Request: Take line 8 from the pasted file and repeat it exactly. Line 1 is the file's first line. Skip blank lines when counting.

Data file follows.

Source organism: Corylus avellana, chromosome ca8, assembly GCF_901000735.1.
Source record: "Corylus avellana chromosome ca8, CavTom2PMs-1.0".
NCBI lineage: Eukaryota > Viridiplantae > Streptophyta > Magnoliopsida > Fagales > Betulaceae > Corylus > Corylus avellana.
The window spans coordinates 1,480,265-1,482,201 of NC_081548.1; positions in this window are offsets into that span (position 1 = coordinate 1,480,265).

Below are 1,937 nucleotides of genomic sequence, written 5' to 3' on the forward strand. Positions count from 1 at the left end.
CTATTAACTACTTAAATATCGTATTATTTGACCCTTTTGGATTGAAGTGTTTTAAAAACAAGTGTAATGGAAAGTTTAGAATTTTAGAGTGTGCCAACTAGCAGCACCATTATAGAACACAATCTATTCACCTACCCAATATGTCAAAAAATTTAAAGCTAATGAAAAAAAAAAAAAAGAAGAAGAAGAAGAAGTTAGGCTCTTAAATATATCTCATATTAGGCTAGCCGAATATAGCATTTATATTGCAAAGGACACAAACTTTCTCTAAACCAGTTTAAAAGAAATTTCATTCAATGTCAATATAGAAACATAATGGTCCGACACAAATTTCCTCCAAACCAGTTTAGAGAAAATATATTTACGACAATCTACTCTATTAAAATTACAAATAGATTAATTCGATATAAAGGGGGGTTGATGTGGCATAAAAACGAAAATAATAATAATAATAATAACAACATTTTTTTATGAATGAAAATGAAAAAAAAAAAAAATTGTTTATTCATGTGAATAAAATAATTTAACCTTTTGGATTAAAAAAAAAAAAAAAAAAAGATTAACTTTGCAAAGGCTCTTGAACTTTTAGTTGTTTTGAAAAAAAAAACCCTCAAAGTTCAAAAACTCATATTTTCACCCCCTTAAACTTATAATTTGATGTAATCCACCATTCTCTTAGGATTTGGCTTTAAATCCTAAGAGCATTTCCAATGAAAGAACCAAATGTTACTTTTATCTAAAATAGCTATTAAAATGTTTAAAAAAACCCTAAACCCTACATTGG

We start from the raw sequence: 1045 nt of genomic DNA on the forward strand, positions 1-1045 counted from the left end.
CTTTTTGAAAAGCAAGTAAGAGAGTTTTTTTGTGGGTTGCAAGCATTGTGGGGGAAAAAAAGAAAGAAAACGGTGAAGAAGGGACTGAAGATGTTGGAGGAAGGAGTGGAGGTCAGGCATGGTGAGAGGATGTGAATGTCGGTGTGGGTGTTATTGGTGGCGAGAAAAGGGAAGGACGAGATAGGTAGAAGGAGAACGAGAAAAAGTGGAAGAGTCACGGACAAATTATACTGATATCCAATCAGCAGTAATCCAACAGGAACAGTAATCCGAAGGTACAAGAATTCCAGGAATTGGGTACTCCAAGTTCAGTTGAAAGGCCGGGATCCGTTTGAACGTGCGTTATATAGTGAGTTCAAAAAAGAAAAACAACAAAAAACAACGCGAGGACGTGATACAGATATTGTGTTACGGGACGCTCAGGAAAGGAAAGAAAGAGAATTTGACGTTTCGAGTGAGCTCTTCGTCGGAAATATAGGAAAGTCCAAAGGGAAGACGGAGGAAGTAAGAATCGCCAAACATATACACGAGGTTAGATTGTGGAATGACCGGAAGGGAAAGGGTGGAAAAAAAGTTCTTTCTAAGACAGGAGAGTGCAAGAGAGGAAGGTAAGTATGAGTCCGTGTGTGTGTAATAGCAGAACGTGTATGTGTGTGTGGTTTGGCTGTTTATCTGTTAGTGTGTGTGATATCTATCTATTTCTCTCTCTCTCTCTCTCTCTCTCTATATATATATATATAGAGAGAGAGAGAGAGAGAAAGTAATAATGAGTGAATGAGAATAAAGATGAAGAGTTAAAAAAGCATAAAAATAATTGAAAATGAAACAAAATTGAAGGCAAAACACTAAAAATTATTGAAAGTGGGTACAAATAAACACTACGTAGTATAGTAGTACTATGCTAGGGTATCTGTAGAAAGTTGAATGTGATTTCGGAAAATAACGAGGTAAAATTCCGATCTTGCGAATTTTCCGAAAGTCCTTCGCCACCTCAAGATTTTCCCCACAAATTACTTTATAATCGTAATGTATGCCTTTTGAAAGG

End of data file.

CTTTTTGAAAAGCAAGTAAGAGAGTTTTTTTGTGGGTTGCAAGCATTGTGGGGGAAAAAAAGAAAGAAAACGGTGAAGAAGGGACTGAAGATGTTGGAGGAAGGAGTGGAGGTCAGGCATGGTGAGAGGATGTGAATGTCGGTGTGGGTGTTATTGGTGGCGAGAAAAGGGAAGGACGAGATAGGTAGAAGGAGAACGAGAAAAAGTGGAAGAGTCACGGACAAATTATACTGATATCCAATCAGCAGTAATCCAACAGGAACAGTAATCCGAAGGTACAAGAATTCCAGGAATTGGGTACTCCAAGTTCAGTTGAAAGGCCGGGATCCGTTTGAACGTGCGTTATATAGTGAGTTCAAAAAAGAAAAACAACAAAAAACAACGCGAGGACGTGATACAGATATTGTGTTACGGGACGCTCAGGAAAGGAAAGAAAGAGAATTTGACGTTTCGAGTGAGCTCTTCGTCGGAAATATAGGAAAGTCCAAAGGGAAGACGGAGGAAGTAAGAATCGCCAAACATATACACGAGGTTAGATTGTGGAATGACCGGAAGGGAAAGGGTGGAAAAAAAGTTCTTTCTAAGACAGGAGAGTGCAAGAGAGGAAGGTAAGTATGAGTCCGTGTGTGTGTAATAGCAGAACGTGTATGTGTGTGTGGTTTGGCTGTTTATCTGTTAGTGTGTGTGATATCTATCTATTTCTCTCTCTCTCTCTCTCTCTCTCTATATATATATATATAGAGAGAGAGAGAGAGAGAAAGTAATAATGAGTGAATGAGAATAAAGATGAAGAGTTAAAAAAGCATAAAAATAATTGAAAATGAAACAAAATTGAAGGCAAAACACTAAAAATTATTGAAAGTGGGTACAAATAAACACTACGTAGTATAGTAGTACTATGCTAGGGTATCTGTAGAAAGTTGAATGTGATTTCGGAAAATAACGAGGTAAAATTCCGATCTTGCGAATTTTCCGAAAGTCCTTCGCCACCTCAAGATTTTCCCCACAAATTACTTTATAATCGTAATGTATGCCTTTTGAAAGG